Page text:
What is a Pharming Attack and How to Prevent it?
Hackers and scammers have become very proficient at what they do to the level that very often their victims are not even aware that they are sent to a fake website. Such a website is called a pharming website.
Pharming is an Internet scam similar to the better-known phishing, but with some notable differences (of which we’ll talk in a bit) and it basically exploits the way the Internet itself works.
Let’s take a look at how a pharming attack works and how to prevent it.
How Does a Pharming Attack Work?
In 2017, more than 50 banks and other financial institutions around the world (United States, Europe and Asia-Pacific) were targetter in one of the biggest pharming attacks in history that resulted in 1,000 computers being infected per day over three days.
We already mentioned that pharming manipulates the way the Internet itself, or more specifically Domain Name System (DNS) works.
Here’s a little reminder on how DNS works:
When you visit a website, your computer stores its domain name and IP address locally in a “hosts” file.
Think of DNS as the “Internet phone book”. We humans use domain names like CTemplar.com or websites like CTemplar to find what we need on the world wide web. Web browsers, on the other hand, need to translate that to a numerical IP address so they can load resources and access a server where that domain is housed.
Normally, this happens almost instantaneously, but behind the scenes, it’s a very complicated process that involves several servers through which a DNS query needs to pass through.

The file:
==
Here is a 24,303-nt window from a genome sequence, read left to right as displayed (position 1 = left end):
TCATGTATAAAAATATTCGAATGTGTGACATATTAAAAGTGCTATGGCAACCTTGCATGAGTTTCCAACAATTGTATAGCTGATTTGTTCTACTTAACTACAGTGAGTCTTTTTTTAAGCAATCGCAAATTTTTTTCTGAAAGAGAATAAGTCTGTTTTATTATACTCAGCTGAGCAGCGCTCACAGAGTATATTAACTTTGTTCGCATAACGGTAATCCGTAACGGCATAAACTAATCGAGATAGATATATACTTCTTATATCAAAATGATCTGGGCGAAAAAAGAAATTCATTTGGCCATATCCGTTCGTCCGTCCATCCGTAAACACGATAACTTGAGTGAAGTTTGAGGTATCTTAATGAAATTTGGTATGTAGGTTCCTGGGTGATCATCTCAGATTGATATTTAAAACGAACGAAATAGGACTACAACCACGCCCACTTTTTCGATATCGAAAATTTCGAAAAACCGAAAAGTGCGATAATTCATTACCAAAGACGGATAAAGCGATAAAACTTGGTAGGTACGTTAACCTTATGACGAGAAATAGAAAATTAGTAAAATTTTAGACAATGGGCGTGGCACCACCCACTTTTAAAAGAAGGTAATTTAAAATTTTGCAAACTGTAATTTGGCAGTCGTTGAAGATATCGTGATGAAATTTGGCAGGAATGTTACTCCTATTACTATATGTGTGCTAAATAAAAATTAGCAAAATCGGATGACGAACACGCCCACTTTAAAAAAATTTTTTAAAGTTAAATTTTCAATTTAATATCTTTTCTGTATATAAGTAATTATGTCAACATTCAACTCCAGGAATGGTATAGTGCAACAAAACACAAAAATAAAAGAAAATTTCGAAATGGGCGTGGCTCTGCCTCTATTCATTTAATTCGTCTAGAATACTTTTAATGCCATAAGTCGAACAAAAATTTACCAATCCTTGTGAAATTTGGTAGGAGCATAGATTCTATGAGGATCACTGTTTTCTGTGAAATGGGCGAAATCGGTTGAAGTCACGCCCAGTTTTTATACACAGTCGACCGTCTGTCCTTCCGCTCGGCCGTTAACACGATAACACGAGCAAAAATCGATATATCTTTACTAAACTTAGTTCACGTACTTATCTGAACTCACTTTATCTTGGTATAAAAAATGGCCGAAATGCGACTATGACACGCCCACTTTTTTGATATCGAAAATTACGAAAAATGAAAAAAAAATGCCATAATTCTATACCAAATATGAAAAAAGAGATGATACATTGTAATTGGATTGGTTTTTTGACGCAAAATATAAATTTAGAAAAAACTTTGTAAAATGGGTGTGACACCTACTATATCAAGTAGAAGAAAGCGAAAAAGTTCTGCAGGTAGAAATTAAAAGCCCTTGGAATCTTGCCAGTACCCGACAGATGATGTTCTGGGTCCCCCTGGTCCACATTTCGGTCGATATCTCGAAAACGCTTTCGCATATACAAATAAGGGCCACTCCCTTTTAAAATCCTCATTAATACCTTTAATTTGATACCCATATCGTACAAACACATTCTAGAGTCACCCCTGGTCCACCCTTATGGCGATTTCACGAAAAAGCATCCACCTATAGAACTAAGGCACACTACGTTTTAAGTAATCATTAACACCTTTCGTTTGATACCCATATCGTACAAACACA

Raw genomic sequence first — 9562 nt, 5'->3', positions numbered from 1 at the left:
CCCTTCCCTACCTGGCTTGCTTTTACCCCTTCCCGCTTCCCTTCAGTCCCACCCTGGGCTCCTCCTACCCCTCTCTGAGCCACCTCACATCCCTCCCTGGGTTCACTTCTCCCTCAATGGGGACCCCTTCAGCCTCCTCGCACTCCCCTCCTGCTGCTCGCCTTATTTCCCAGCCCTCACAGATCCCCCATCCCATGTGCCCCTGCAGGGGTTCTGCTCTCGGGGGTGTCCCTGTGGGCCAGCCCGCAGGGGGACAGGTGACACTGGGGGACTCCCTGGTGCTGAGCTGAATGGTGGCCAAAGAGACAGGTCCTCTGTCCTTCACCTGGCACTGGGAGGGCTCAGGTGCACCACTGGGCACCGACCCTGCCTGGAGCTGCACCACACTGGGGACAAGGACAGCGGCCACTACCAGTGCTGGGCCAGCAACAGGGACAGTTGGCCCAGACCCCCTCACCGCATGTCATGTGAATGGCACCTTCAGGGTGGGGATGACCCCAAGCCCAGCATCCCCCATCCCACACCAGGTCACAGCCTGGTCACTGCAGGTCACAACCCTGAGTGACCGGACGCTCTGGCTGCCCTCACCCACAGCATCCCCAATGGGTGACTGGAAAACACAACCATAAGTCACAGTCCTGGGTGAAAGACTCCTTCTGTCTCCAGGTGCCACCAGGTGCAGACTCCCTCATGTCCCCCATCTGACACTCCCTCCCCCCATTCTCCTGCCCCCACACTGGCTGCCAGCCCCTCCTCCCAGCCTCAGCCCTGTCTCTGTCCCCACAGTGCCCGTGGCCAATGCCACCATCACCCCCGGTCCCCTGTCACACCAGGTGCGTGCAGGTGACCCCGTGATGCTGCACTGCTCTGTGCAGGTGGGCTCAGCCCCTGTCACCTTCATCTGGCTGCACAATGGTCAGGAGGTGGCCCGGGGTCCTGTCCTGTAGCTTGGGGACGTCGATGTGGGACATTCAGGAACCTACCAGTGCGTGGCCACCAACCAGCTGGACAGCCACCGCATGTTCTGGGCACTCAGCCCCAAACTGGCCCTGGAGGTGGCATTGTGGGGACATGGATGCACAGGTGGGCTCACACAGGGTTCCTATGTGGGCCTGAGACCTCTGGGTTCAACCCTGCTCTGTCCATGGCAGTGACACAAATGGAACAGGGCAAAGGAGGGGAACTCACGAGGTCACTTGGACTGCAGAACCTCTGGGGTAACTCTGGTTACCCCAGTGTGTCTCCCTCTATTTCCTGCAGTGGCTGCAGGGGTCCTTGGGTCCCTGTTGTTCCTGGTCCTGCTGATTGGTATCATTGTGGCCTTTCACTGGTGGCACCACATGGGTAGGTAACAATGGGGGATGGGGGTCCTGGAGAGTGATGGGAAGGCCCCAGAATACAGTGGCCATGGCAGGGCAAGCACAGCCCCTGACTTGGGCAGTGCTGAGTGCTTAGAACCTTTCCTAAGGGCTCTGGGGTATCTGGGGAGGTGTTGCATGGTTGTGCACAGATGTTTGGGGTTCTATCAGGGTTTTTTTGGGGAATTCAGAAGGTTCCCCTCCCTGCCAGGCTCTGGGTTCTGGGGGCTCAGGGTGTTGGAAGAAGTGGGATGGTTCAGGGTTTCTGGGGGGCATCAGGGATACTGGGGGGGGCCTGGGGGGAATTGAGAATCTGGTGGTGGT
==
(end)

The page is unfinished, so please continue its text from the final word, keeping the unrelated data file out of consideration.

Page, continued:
If the query was successful, you end up on the website. If not, you may see something like this:
What pharming does is it corrupts either the DNS cache or the DNS server itself.
Therefore, there are two types of pharming attack:
- DNS server phishing
We already mentioned that a pharming attack can be difficult to detect. This is because the user’s computer itself can be completely okay and malware-free, but the DNS server is corrupt and directs the user to a fake IP address.
- Malware-based phishing
On the other hand, a hacker may also install malicious software on the user’s computer and have that malware direct them to a spoofed website. Usually, the victim would get a malicious email with a code that modifies their computer’s local host files and direct them to a fake or fraudulent website (even if they actually type the real domain name).
What is the Difference Between Pharming and Phishing?
Although very similar, these two scams are different.
The main difference is that, like with actual fishing, a phishing scam uses something to “bait” the victim. This can be an email that appears to come from a legitimate organization that contains a link to a spoofed website where the user is lured into entering his or her personal info.
Pharming doesn’t use bait. Instead, the hacker sends the victim to a fake website without their knowledge and consent. This scam is harder to detect than phishing since the user themselves enters the URL to a spoofed website and therefore believes they are on the real one.
With a phishing website, the URL will be different from the real website you want to visit (and therefore you can detect it if you look close), but the URL of a pharming website is actually the same as the one for the real site.
Fortunately, a pharming attack (whether through malware or DNS poisoning) takes more effort on the hacker’s part to execute. This means a hacker needs to be at least moderately skilled to do it.